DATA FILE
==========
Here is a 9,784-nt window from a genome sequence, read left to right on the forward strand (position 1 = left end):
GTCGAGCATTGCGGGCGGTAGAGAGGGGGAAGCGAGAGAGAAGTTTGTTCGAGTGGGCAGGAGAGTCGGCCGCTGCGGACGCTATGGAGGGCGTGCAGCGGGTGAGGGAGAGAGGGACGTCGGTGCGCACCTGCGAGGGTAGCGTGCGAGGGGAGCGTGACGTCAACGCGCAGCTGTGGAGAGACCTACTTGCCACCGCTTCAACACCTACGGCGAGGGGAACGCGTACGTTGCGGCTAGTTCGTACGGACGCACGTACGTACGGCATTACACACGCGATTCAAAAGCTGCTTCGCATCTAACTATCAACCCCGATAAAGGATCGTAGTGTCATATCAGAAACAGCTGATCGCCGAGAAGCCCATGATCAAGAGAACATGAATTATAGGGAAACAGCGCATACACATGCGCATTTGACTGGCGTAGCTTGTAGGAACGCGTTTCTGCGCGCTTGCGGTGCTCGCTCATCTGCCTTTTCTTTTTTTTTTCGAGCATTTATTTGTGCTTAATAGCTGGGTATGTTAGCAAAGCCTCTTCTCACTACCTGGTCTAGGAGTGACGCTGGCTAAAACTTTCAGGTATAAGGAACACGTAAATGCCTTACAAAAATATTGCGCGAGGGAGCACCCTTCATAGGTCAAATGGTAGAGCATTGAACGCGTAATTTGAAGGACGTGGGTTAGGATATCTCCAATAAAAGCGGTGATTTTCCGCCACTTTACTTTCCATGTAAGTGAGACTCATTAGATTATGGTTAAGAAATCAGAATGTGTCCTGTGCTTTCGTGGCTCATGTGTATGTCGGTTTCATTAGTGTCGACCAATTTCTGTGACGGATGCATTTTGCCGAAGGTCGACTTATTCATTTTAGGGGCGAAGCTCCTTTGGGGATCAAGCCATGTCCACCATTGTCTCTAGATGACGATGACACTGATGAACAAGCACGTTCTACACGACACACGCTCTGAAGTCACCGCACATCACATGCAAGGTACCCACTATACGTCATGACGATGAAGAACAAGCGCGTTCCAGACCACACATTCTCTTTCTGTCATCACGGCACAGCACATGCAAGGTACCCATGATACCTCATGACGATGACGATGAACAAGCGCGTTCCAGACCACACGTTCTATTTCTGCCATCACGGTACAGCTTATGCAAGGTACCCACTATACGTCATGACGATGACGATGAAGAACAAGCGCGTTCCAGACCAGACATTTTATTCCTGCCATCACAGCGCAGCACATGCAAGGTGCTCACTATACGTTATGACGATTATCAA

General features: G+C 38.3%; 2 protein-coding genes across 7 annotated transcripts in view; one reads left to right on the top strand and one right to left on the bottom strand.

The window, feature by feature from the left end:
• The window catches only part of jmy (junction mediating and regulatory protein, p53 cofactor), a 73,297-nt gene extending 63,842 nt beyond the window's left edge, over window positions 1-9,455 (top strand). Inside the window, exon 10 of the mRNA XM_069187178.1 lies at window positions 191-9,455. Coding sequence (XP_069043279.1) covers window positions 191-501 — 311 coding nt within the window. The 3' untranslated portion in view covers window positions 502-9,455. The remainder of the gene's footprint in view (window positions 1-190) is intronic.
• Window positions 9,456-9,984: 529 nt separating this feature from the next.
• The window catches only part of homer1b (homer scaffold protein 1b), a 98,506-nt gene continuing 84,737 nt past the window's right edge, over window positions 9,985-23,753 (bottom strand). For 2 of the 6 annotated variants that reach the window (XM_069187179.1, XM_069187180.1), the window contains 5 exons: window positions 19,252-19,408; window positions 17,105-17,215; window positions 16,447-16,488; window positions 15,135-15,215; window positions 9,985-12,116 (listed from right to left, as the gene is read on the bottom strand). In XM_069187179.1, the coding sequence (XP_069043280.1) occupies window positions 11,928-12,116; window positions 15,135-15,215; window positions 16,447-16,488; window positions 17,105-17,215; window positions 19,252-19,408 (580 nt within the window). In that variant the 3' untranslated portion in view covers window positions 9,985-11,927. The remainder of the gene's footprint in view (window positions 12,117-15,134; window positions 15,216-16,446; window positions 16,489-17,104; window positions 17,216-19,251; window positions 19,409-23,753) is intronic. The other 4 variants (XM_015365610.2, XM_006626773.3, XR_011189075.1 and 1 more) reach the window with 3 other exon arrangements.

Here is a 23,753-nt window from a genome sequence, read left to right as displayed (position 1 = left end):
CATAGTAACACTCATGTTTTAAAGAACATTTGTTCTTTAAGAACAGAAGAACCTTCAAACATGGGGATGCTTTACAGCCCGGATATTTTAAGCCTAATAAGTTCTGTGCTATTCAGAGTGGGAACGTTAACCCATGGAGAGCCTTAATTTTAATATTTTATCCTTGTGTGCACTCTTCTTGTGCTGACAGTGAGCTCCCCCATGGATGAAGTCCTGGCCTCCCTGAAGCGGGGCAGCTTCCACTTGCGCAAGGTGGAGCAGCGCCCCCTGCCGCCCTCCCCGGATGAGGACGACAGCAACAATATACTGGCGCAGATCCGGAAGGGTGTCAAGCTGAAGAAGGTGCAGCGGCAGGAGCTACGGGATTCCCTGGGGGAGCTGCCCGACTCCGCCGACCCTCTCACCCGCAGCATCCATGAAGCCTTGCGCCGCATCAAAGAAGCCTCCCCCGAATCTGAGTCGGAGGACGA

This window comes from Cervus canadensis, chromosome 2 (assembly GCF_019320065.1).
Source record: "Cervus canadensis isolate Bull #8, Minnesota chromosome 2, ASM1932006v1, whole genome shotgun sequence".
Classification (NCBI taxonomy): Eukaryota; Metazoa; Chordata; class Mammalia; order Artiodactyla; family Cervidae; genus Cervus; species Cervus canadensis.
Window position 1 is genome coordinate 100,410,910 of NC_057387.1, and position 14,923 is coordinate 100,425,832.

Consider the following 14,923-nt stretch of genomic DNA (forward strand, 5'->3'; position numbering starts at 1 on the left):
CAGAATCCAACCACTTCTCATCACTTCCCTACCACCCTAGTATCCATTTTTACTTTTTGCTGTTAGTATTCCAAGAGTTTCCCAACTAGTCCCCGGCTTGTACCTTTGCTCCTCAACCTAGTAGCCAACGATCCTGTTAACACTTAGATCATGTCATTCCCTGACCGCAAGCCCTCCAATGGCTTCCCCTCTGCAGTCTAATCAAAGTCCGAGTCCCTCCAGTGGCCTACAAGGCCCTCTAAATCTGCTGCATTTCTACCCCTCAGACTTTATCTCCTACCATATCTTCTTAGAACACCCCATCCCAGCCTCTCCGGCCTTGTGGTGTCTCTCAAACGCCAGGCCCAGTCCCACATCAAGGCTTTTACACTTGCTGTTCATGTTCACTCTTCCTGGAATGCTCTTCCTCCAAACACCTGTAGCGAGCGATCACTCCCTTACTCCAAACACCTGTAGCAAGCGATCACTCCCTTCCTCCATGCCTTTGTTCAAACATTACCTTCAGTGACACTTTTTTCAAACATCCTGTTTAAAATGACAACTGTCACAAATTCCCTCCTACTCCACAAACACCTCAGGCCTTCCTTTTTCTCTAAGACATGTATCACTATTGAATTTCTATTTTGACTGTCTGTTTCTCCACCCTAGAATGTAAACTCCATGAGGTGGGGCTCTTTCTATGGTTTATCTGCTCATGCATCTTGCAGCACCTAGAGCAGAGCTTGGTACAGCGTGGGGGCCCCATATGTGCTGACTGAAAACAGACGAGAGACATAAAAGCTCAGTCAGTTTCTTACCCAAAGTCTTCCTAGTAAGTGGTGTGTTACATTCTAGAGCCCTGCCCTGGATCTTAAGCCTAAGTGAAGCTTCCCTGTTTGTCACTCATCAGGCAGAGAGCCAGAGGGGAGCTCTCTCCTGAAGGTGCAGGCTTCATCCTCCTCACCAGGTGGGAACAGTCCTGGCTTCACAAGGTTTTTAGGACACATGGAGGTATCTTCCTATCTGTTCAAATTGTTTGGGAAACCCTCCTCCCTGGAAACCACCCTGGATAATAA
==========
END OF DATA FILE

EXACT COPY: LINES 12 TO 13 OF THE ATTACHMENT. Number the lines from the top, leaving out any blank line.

Classification (NCBI taxonomy): Eukaryota; Metazoa; Chordata; class Mammalia; order Artiodactyla; family Cervidae; genus Cervus; species Cervus canadensis.
Window position 1 is genome coordinate 100,410,910 of NC_057387.1, and position 14,923 is coordinate 100,425,832.